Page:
2020 is a big, big decline in a offense for a player whose sole value right now is with the bat. He still hits the ball really, really hard, but he’s increasingly missing the ball whenever he does swing, something that negates that prodigious ability to hit the ball hard.

What’s really concerning about Sanchez is what the pitchers are throwing him. Judging from what happened this year as opposed to the past, he had trouble catching up to velocity, seeing his highest percentage of fastballs and lowest percentage of breaking stuff and offspeed stuff in some time.

If Sanchez cannot continue to hit fastballs with any kind of authority (mind you, his numbers dropped against all pitchers and not just fastballs), that is going to be an issue for him in the future as the game continues to trend in the direction of hard throwers.

So, let’s get back to that original offer.

If the Phillies were to lose Realmuto to free agency and the Phillies traded for Sanchez, would trading Medina and Jones be wise?

Well, let’s think about this past season. When the team was stacked with multiple doubleheaders in a week, they didn’t have enough starting pitching depth to be able to call up guys from the alternate site, meaning they needed to rely in relievers starting games. Not the worst strategy with games only going seven innings, but with 2021 dawning soon without the need for those doubleheaders (so far), they will need some arms in the minors to call up at the drop of a hat.

They’re also staring down the barrel of one, possibly two, empty rotation spots heading into the new season and both of those gentlemen are candidates internally. If they decide to head in that direction rather than choose the free agency route, they represent the best they can offer right now of major league ready arms. They aren’t something the team should be looking to trade in return for a catcher that has slipped mightily with the bat and behind the plate.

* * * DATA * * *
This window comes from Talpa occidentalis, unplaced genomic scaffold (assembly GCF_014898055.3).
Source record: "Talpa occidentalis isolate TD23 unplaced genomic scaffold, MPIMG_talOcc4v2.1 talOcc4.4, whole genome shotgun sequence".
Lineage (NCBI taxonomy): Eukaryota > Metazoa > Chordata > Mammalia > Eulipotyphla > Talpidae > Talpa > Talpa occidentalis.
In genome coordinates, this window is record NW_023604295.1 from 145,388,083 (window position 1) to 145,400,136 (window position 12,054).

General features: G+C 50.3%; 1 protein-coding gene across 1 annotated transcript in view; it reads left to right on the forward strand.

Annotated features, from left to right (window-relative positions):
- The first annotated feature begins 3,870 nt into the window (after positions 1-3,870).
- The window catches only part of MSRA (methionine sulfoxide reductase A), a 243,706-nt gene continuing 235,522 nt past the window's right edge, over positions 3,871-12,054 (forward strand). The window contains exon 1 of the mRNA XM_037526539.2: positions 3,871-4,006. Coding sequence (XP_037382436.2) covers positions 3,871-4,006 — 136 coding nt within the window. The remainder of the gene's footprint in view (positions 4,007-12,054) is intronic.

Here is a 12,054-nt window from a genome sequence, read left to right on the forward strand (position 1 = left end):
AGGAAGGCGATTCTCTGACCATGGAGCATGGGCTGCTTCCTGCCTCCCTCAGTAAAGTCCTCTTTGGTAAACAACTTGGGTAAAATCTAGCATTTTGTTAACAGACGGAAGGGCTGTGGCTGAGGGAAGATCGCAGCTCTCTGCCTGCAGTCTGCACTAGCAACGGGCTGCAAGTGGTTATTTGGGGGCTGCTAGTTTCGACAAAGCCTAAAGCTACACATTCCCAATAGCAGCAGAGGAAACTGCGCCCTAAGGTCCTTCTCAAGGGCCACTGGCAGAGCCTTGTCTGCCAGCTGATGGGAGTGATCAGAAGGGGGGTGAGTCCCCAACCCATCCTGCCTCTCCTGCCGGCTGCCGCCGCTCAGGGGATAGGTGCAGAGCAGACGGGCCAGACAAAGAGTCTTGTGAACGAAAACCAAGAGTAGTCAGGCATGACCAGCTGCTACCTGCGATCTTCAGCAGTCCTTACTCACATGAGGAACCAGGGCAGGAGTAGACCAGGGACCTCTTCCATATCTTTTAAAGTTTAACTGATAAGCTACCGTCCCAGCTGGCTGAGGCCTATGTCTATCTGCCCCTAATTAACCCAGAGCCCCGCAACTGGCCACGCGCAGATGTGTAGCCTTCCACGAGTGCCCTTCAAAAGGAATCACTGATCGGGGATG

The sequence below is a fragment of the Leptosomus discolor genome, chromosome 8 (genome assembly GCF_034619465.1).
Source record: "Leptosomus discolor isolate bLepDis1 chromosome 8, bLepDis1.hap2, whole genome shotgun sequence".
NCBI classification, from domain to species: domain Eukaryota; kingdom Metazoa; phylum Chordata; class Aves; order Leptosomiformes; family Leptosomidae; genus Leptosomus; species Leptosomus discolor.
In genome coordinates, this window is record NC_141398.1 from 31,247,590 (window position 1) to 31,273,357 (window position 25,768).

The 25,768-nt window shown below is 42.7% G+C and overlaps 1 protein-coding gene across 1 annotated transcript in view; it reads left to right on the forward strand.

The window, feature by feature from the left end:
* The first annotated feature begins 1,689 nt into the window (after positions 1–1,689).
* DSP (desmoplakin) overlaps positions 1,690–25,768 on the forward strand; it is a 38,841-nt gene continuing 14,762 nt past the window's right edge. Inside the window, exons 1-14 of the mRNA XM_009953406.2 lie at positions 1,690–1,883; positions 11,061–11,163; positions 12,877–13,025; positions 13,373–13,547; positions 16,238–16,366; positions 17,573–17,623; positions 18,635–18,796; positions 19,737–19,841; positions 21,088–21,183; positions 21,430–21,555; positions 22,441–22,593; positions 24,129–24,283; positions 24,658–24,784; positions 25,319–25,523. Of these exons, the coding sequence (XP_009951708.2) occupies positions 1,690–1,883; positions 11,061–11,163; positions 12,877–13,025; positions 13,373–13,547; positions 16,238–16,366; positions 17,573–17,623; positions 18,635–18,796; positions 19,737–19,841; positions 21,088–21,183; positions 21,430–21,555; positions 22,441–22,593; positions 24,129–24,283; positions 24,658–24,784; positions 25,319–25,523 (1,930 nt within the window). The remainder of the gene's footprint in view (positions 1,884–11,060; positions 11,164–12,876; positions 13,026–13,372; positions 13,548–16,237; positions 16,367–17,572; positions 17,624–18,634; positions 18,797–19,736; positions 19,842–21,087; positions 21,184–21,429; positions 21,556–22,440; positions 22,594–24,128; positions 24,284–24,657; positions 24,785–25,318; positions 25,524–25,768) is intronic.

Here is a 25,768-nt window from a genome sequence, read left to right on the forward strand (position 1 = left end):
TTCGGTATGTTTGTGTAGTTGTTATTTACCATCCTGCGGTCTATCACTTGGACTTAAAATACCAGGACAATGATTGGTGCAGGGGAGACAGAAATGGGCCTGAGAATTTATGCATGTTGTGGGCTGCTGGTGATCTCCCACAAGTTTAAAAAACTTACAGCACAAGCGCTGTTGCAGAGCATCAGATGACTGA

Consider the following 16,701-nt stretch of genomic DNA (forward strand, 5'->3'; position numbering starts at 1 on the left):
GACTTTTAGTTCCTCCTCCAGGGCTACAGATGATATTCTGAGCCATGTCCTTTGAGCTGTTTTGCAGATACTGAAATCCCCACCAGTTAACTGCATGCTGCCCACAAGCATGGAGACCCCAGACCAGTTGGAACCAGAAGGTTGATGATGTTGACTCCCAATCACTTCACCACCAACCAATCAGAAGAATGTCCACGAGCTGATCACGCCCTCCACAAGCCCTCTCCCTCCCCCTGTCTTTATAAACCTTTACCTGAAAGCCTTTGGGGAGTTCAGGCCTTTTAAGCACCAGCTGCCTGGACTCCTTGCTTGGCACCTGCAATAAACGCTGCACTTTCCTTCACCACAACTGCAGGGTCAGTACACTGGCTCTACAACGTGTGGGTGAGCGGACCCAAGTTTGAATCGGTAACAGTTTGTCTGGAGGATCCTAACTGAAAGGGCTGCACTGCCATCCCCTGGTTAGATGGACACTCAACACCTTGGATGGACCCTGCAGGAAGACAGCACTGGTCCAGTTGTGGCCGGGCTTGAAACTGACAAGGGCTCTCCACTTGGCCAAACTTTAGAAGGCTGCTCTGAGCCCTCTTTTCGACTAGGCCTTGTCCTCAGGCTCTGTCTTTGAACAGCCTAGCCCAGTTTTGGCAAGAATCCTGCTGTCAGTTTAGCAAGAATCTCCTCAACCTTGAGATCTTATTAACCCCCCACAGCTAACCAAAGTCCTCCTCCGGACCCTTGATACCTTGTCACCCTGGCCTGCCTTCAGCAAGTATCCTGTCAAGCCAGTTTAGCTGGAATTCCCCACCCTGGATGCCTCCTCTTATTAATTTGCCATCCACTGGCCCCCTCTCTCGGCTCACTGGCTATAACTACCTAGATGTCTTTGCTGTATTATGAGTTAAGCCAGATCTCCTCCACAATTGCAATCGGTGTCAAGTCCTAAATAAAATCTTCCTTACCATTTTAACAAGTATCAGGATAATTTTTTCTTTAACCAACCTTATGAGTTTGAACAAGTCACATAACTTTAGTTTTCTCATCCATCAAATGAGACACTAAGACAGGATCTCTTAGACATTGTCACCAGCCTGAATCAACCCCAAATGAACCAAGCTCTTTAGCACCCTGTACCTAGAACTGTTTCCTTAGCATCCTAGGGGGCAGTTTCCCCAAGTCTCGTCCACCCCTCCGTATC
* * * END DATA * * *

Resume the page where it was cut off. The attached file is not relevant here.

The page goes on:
Now, were the team to acquire him for something a little lighter as a package, then there would be something to talk about. Sanchez struggles at pitch framing and blocking balls in the dirt, skills the Phillies are documented as being able to improve in a player (check Realmuto and Jorge Alfaro’s before and after numbers with the Phillies and Marlins). Sanchez could represent something of a project where the catching instruction could bring him up to at least an average glove behind the plate. Were his offense to rebound to something resembling what he did in 2019, that’s not a bad asset to have on the team. The price would have to be right (Medina and Jones ain’t it), but even then, it’s probably best for the team to go in another direction, either a different trade target or the free agency route.

While Sanchez could represent a good “buy low” candidate, take away the New York marquee that is attached to any player that plays there and you’re looking at a player that would be nontendered anywhere else. So when we see these types of rumors circulating, they’re worth investigating. Digging in a bit on Sanchez, you see why the rumor gets brushed aside.